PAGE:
During his early youth, young Dodgson was educated at home. His "reading lists" preserved in the family archives testify to a precocious intellect: at the age of seven the child was reading The Pilgrim's Progress. He also suffered from a stammer — a condition shared by his siblings — that often influenced his social life throughout his years. At age twelve he was sent to Richmond Grammar School (now part of Richmond School) at nearby Richmond.
In 1846, young Dodgson moved on to Rugby School, where he was evidently less happy, for as he wrote some years after leaving the place:
I cannot say ... that any earthly considerations would induce me to go through my three years again ... I can honestly say that if I could have been ... secure from annoyance at night, the hardships of the daily life would have been comparative trifles to bear.
Scholastically, though, he excelled with apparent ease. "I have not had a more promising boy his age since I came to Rugby", observed R.B. Mayor, the Mathematics master.
He left Rugby at the end of 1849 and, after an interval that remains unexplained, went on in January 1851 to Oxford, attending his father's old college, Christ Church. He had been at Oxford only two days when he received a summons home. His mother had died of "inflammation of the brain" — perhaps meningitis or a stroke — at the age of forty-seven.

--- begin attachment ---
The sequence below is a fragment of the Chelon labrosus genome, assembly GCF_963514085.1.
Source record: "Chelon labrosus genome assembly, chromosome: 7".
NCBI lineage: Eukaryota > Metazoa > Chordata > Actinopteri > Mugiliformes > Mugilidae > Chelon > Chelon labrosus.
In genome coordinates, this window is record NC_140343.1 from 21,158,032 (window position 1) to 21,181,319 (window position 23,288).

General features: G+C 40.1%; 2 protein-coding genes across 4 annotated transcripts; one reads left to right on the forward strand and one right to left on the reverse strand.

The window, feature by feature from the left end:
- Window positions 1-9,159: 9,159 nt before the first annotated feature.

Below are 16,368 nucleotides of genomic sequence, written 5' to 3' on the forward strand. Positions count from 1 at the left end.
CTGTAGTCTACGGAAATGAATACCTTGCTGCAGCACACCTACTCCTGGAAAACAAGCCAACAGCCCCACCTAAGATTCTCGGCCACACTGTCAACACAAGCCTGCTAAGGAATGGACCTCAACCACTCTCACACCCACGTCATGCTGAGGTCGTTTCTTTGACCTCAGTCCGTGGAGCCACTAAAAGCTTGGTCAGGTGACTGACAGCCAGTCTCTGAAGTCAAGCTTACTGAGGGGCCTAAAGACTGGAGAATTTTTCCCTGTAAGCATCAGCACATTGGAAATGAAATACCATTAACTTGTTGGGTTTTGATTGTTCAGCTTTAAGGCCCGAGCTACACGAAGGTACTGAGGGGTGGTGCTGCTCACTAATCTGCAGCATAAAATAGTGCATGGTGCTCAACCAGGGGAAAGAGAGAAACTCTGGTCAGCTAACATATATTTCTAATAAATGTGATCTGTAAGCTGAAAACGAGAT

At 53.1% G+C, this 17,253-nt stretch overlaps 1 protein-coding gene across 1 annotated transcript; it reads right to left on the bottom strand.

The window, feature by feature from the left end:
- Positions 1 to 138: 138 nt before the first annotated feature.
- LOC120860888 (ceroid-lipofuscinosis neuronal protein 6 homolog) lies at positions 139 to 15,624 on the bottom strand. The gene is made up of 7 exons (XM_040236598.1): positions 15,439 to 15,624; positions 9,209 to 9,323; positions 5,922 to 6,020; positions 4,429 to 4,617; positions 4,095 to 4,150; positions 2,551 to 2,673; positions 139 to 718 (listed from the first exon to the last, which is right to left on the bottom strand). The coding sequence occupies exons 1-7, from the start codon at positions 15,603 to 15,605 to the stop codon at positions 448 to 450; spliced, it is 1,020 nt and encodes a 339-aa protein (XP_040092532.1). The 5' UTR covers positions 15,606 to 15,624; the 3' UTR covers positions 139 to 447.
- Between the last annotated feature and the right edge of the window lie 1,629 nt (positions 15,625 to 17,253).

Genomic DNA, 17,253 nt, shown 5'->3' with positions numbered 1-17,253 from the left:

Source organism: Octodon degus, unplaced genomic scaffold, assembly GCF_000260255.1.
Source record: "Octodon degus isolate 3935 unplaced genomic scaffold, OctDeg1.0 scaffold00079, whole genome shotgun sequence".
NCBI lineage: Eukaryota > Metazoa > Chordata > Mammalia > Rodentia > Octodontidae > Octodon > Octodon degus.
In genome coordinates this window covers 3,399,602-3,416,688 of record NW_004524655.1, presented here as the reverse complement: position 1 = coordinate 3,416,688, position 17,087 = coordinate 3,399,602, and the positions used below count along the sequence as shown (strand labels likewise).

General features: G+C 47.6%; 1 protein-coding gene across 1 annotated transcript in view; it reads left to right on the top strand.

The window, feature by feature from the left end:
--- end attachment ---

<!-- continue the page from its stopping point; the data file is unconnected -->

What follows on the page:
His early academic career veered between high promise and irresistible distraction. He did not always work hard, but was exceptionally gifted and achievement came easily to him. In 1852 he received a First in Honours Mathematics, and was shortly thereafter nominated to a Studentship by his father's old friend, Canon Edward Pusey. A little later he failed an important scholarship through his self-confessed inability to apply himself to study. Even so, his talent as a mathematician won him the Christ Church Mathematical Lectureship, which he continued to hold for the next twenty-six years. The income was good, but the work bored him. Many of his pupils were older and richer than he was, and almost all of them were uninterested. Despite early unhappiness, Dodgson was to remain at Christ Church, in various capacities, until his death.